Journal of a guy in IT

Running simple CoreDNS setup

When playing around with IT infra I find myself creating and deleting Virtual Machines quite often. I quickly discovered updating hosts files is probably nobody's favourite part. So I decided to run a simple DNS server and preferably one that is lightweight. Not only because I am currently running a very minimal setup with limited resource (just my laptop) but also because CoreDNS is listed in CNCF which makes it more attractive to give it a try. For my small setup I'm fine for now with my router functioning as DHCP. Next to not having to update hosts files, mostly, obvious benefits are not having to use IP addresses anymore and all it takes is updating the DNS configuration and pointing new Virtual Machines to this custom DNS where the configuration of resolving IP addresses to domain names happens.

For the most of what I needed to learn on how CoreDNS in a very basic need-to-know setup works, I learned from this blogpost which explains it well enough for me to make it work: blogpost

Some things were slightly different for me. I'm running Ubuntu Server 20.04 to start with. And I've used the Docker documentation to get the requisite Docker installed correctly: install docker on ubuntu

With that out of the way I first pulled in the image with docker pull coredns/coredns and next I stopped and disable the service systemd-resolve that occupies port 53 preventing me from running the image on this port and because we are replacing this by our own DNS server.

Execute systemctl stop systemd-resolved and if you plan to keep CoreDNS systemctl disable systemd-resolved

I placed the files to configure CoreDNS on the Virtual Machine in /data/coredns/, so the command to run the container is:

docker run -d --name coredns --volume=/data/coredns/:/root/ -p 53:53/udp coredns/coredns -conf /root/Corefile

Now to see if the container is running successfully execute docker ps but if the container image is not displayed try docker ps -a in order to also show stopped / crashed containers. If the image show up with a status exited try docker logs coredns to get get the stderr output which should show you an error hinting on any issue that might occur that you should trouble shoot.

Looking more closely at the files I used to configure the DNS, like I mentioned above, I got the from this blogpost and if you want to read more on what the content means I recommend reading it too. My folder /core/dns/ contains just 3 files listed blow with content:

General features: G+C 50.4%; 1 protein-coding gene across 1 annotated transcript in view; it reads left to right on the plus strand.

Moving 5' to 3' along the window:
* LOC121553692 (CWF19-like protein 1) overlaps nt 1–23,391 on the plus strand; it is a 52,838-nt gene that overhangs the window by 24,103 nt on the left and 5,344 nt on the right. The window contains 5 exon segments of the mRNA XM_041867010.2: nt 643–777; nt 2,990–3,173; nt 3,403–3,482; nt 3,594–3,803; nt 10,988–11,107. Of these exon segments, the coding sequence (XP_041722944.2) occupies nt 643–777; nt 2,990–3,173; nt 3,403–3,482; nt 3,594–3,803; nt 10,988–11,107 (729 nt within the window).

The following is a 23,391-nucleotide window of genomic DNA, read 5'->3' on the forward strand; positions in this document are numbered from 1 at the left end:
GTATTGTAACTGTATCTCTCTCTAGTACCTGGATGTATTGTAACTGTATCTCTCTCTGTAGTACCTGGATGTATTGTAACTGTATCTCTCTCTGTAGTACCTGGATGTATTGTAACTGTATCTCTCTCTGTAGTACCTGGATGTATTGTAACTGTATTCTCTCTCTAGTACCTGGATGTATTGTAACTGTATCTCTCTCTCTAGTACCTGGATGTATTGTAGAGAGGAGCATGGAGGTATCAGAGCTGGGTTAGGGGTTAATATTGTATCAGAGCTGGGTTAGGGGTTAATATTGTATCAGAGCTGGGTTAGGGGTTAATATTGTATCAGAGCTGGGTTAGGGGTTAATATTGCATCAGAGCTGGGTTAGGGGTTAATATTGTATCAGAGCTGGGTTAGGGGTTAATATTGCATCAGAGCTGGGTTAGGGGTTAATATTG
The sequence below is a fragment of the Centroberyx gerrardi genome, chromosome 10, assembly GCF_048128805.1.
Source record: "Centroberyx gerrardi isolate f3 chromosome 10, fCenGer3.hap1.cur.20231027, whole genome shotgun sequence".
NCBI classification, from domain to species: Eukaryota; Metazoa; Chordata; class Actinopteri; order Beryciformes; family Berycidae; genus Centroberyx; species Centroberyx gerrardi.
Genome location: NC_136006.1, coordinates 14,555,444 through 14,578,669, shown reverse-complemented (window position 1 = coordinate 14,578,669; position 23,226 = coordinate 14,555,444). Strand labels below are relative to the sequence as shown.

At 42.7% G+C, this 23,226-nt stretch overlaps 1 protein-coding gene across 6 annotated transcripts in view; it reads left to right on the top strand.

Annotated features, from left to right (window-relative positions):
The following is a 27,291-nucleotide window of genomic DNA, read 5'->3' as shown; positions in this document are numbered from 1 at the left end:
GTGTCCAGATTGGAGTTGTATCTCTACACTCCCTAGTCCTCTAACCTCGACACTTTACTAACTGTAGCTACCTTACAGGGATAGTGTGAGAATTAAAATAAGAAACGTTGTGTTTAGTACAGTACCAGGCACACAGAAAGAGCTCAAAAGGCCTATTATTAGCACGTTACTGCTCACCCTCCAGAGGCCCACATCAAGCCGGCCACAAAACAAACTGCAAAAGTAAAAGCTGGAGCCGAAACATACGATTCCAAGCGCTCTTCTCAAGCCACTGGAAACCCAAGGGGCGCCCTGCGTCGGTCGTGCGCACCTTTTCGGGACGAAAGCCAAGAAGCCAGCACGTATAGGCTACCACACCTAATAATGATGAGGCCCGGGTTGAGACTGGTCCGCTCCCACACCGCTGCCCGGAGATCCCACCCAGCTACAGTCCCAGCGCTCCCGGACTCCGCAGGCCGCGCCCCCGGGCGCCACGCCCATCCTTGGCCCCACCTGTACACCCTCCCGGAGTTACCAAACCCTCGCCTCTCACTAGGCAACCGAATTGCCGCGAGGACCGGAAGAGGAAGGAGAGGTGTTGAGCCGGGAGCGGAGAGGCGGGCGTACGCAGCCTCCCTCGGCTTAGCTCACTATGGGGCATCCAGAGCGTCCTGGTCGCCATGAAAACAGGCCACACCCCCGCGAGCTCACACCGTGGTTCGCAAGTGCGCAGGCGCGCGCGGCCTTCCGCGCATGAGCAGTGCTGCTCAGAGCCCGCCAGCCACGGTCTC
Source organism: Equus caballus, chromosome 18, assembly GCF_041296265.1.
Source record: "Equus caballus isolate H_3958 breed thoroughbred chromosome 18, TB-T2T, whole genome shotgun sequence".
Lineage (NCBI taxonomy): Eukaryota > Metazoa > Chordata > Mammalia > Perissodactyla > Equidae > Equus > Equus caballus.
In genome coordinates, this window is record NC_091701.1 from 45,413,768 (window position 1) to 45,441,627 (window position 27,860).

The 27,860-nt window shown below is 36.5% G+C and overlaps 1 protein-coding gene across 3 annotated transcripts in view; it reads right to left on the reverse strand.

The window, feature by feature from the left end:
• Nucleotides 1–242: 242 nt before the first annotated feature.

.:53 {
  forward .
} {
  file /root/
} {
  file /root/db.192.168.1


@ 3600 IN SOA (
  3600 IN NS
  3600 IN NS

harbor IN A


$TTL  604800
@ IN SOA (

32. IN PTR

This was enough for my initial test setup where I needed to resolve a single domain (harbor.lab.local) to it's accompanying IP. All other (internet facing) queries are forwarded to Googles DNS. It happens to be that Harbor is running on the same Virtual Machine as CoreDNS but just on a different port. Now to make sure the CoreDNS will come up when rebooting the Virtual Machine I ran docker update --restart unless-stopped coredns to update the restart policy for this running container.

Whenever a new Virtual Machines arises in you lab you can easily extend the configuration files like this:

/data/coredns/db.lab.local append file with a new line: shiny-new-vm IN A

/data.coredns/db.192.168.1 append file with a new line: 33. IN PTR

And then stop the container docker stop coredns docker stop coredns and remove it to make sure the config gets read in again by docker rm coredns

In this example I'll take an Ubuntu Server 20.04 as the shiny new virtual machine show what I did to make it point to my custom DNS. Nowadays Ubuntu comes with netplan which lets you configure your network settings in yaml. It's pretty straight forward by doing sudo vi /etc/netplan/00-installer-config.yaml and in my case using DHCP with a custom DNS the yaml looks like:

   dhcp4: true
   use-dns: false
    addresses: []
  version: 2

Next I execute sudo netplan --debug apply to read the configuration. And then systemd-resolve --status to verify the correct DNS is used. It should look somewhat like below:

When trouble shooting you can find out if you can reach the server and what the answer is with this command dig @ sudo or try systemctl restart systemd-networkd and eventually a reboot might help.

On the DNS side it should log a line which you should see running docker logs coredns like the following:

[INFO] - 7983 "A IN udp 70 false 4096" NOERROR qr,aa,rd 200 0.000151394s

To finish my simple setup, I'm pointing my laptops DNS to this server, then when I have lab time I can access my systems via domain names, Yay!